nnrtment during that revolution
tie- and was arrested on the cha'ge
of filibustering, but was released on
$:),(X0 bail. He forfeited this hail,
and in a final attempt landed on the
eastern coast of the island with one
of the largest txpeditions that ever
After landing he succeeded Gen.
Antonio Maceo in command of the
troops of the eastern department,
holding the rank of Major General,
Gen. Maceo marching west with his
men. At Maceo's death Garcia was
elected Lieutenant General of the
Cuban army, which position he held
to the close of the war. During this
command he assaulted and took by
siege Tunas, Guisa and Guaimaro,
and cleared the Interier of his de
partment of Spanish troops. After
the declaration of war between the
United States and Spain Gen. Miles,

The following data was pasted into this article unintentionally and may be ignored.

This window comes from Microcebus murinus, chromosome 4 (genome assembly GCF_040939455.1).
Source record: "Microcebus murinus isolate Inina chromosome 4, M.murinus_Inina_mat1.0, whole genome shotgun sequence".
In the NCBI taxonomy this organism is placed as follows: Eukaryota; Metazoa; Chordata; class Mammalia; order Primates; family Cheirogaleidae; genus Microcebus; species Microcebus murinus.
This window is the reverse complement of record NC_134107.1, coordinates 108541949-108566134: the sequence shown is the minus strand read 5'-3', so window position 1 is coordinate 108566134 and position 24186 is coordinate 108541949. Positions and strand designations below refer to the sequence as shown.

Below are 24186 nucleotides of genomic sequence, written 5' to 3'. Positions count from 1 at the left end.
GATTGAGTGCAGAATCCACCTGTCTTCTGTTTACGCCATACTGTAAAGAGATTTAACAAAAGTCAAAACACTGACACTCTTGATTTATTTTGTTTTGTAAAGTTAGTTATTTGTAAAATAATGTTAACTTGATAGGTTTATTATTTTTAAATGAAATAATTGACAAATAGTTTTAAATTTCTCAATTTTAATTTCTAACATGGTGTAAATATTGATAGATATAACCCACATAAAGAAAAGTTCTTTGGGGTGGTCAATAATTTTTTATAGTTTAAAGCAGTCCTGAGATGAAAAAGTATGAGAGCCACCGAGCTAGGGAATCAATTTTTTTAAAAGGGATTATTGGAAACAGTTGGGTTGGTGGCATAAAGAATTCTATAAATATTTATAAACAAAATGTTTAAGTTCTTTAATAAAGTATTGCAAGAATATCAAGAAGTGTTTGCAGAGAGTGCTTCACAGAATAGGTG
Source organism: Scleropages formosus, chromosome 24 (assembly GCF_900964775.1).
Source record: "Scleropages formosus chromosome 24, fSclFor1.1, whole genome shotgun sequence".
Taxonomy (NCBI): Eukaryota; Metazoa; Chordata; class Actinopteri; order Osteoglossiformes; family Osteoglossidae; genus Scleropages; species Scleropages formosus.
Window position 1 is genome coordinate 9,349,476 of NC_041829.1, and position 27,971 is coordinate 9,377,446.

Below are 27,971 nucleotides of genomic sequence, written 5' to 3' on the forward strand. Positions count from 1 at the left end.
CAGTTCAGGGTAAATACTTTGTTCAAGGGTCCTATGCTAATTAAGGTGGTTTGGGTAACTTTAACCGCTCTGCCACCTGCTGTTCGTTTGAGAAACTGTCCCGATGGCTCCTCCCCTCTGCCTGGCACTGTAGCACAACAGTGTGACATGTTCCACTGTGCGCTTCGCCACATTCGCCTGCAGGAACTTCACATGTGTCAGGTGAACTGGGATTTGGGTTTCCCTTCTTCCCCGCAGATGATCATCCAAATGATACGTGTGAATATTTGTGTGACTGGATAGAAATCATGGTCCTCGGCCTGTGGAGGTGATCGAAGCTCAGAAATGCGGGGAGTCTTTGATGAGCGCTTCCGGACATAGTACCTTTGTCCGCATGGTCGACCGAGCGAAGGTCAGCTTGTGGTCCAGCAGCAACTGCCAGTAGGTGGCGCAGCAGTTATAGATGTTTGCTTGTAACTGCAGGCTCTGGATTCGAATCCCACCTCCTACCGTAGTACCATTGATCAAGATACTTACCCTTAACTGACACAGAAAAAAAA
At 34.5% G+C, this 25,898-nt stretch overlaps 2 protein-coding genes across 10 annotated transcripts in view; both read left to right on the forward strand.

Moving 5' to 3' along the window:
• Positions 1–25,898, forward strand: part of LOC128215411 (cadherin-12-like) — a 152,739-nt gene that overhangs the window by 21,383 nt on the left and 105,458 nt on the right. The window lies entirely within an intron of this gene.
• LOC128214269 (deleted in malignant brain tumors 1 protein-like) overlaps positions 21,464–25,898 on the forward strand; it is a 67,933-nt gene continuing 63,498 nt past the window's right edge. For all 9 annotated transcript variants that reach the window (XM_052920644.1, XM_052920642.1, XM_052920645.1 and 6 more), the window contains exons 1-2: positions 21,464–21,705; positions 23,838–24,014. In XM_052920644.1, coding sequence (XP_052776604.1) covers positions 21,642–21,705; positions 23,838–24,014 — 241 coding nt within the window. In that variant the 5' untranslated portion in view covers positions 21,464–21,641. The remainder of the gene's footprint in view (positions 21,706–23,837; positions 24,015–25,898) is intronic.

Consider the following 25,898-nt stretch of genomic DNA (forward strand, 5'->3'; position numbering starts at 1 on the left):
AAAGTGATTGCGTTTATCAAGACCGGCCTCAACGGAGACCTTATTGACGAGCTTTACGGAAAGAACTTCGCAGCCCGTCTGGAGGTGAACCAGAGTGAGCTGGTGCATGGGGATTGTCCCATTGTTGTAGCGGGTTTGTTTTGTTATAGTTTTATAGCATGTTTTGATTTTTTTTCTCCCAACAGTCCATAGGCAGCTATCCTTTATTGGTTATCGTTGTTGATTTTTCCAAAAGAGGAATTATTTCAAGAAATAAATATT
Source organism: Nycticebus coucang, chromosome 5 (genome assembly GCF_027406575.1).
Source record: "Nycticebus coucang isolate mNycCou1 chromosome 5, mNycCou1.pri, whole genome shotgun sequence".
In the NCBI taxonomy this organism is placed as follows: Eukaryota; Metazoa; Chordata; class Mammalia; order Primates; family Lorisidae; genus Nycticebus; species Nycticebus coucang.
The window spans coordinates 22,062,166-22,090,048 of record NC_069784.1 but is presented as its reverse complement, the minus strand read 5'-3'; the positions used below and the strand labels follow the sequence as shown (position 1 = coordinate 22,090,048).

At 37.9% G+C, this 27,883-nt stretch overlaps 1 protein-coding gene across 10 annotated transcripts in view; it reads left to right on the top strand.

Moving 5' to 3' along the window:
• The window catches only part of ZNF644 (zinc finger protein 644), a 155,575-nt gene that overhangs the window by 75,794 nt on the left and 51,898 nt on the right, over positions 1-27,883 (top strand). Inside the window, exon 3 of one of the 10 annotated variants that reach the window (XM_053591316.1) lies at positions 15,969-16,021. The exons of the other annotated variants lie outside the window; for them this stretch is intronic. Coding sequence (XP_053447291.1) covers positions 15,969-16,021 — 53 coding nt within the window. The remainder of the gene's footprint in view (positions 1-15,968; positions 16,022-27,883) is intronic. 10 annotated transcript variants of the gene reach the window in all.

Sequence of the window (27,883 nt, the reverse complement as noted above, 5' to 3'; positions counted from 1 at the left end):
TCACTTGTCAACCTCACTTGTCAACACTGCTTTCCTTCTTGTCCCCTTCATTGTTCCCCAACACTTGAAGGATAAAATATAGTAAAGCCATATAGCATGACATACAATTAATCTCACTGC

commanding the American army
sent his representatives to Geu.
Garcia, and subsequently the Amer
ieau aud Cuban Generals co-operat
ed in their movements against ban
tiftu-o. All the officers who partici
pated in the active work around
Santiago bear testimony to the great
aid, assistance and loyalty manifest
ed by Gen. Garcia during the cam
paign. When the Cuban, Assembly
met at the close of the war Gen.
Garcia was one of the principal ad
visers and was elected chairman of
the commission directed to come to
the United Sates and confer with
the authorites here with reference
to the work in hand.
THE LAST SCENE
The Commissioners of Both
SHJN THE TREATY OF PEACE.
To the Americans the Meeting was a
Happy Ending or the Epilogue of the
war; for the Spaniard It wa Plainly a
v Absolutely "Pure
Makes the food more delicious and wholesome